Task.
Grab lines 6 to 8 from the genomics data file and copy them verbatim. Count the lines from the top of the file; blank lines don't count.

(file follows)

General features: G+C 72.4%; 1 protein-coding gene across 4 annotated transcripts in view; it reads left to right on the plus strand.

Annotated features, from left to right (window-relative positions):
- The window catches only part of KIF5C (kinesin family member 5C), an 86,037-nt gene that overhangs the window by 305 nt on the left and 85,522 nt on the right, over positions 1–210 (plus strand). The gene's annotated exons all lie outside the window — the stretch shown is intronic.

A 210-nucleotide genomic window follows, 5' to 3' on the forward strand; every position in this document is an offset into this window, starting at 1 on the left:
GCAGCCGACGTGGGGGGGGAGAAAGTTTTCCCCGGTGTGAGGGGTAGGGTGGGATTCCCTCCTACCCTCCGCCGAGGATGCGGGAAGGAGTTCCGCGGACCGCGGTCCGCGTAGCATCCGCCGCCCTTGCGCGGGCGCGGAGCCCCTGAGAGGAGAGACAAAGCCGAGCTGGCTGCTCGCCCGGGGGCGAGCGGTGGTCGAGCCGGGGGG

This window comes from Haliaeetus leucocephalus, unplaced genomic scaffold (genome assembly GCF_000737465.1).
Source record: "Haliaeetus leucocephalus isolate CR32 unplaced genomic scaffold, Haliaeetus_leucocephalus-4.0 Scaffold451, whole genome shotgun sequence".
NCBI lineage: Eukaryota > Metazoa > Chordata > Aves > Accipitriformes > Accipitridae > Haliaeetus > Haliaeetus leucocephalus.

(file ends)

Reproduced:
This window comes from Haliaeetus leucocephalus, unplaced genomic scaffold (genome assembly GCF_000737465.1).
Source record: "Haliaeetus leucocephalus isolate CR32 unplaced genomic scaffold, Haliaeetus_leucocephalus-4.0 Scaffold451, whole genome shotgun sequence".
NCBI lineage: Eukaryota > Metazoa > Chordata > Aves > Accipitriformes > Accipitridae > Haliaeetus > Haliaeetus leucocephalus.